Frederick Jackson Turner
The Frontier in American History
(New York: Henry Holt and Company, 1920, 1947; reprinted by Holt, Rinehart and Winston Inc., 1962), pp. 257-262.
The last chapter in the development of Western democracy is the one that deals with its conquest over the vast spaces of the new West. At each new stage of Western development, the people have had to grapple with larger areas, with bigger combinations. The little colony of Massachusetts veterans that settled at Marietta received a land grant as large as the State of Rhode Island. The band of Connecticut pioneers that followed Moses Cleveland to the Connecticut Reserve occupied a region as large as the parent State. The area which settlers of New England stock occupied on the prairies of northern Illinois surpassed the combined area of Massachusetts, Connecticut, and Rhode Island. Men who had become accustomed to the narrow valleys and little towns of the East found themselves out on the boundless spaces of the West dealing with units of such magnitude as dwarfed their former Experiences. The Great Lakes, the Prairies, the Great Plains, the Rocky Mountains, the Mississippi and the Missouri, furnished new standards of measurement for the achievement of this industrial democracy. Individualism began to give way to cooperation and to governmental activity.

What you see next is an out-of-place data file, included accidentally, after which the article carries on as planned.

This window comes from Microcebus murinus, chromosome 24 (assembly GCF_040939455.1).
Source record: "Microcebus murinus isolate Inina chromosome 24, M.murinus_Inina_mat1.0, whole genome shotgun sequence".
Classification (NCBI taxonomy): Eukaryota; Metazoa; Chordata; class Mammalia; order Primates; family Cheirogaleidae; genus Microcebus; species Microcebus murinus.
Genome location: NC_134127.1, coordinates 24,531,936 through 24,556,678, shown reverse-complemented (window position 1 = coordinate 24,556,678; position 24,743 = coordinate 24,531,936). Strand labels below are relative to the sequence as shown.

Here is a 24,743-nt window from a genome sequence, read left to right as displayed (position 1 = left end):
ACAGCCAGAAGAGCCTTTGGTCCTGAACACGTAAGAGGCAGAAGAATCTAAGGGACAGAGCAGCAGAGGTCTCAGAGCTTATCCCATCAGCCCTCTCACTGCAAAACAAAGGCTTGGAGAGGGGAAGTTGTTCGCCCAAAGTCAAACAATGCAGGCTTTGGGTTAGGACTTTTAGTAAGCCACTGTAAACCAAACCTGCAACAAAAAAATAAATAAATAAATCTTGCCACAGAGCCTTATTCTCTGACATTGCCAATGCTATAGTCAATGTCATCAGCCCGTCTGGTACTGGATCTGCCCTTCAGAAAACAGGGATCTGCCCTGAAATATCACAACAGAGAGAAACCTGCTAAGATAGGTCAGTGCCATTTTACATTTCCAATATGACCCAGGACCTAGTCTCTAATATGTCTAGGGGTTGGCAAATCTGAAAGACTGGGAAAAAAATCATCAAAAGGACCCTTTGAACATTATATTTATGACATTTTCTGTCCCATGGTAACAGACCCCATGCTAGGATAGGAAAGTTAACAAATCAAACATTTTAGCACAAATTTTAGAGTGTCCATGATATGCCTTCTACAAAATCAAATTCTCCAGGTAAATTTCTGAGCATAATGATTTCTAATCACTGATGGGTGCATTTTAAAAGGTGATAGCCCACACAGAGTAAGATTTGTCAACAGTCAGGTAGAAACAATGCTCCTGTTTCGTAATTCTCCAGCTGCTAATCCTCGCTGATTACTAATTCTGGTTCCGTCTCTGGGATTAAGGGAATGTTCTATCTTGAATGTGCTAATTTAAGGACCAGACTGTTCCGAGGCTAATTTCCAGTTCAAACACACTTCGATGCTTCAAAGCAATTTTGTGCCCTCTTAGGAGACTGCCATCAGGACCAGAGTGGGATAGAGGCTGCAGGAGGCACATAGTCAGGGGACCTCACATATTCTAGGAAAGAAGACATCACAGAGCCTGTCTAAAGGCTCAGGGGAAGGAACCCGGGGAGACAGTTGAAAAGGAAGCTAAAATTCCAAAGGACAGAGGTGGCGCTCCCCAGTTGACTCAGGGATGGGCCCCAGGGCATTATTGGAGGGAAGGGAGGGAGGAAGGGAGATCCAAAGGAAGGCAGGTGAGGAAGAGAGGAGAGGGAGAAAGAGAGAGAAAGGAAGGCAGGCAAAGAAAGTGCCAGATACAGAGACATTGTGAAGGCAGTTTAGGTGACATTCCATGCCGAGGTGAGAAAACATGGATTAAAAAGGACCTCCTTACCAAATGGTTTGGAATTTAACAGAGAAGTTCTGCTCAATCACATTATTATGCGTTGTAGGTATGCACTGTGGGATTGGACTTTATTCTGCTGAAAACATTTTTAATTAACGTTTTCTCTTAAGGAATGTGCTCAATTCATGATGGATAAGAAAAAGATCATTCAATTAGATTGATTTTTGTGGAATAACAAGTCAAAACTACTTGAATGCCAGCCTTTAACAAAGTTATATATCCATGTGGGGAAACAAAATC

Even in the earlier days of the democratic conquest of the wilderness, demands had been made upon the government for support in internal improvements, but this new West showed a growing tendency to call to its assistance the powerful arm of national authority. In the period since the Civil War, the vast public domain has been donated to the individual farmer, to States for education, to railroads for the construction of transportation lines. Moreover, with the advent of democracy in the last fifteen years upon the Great Plains, new physical conditions have presented themselves which have accelerated the social tendency of Western democracy.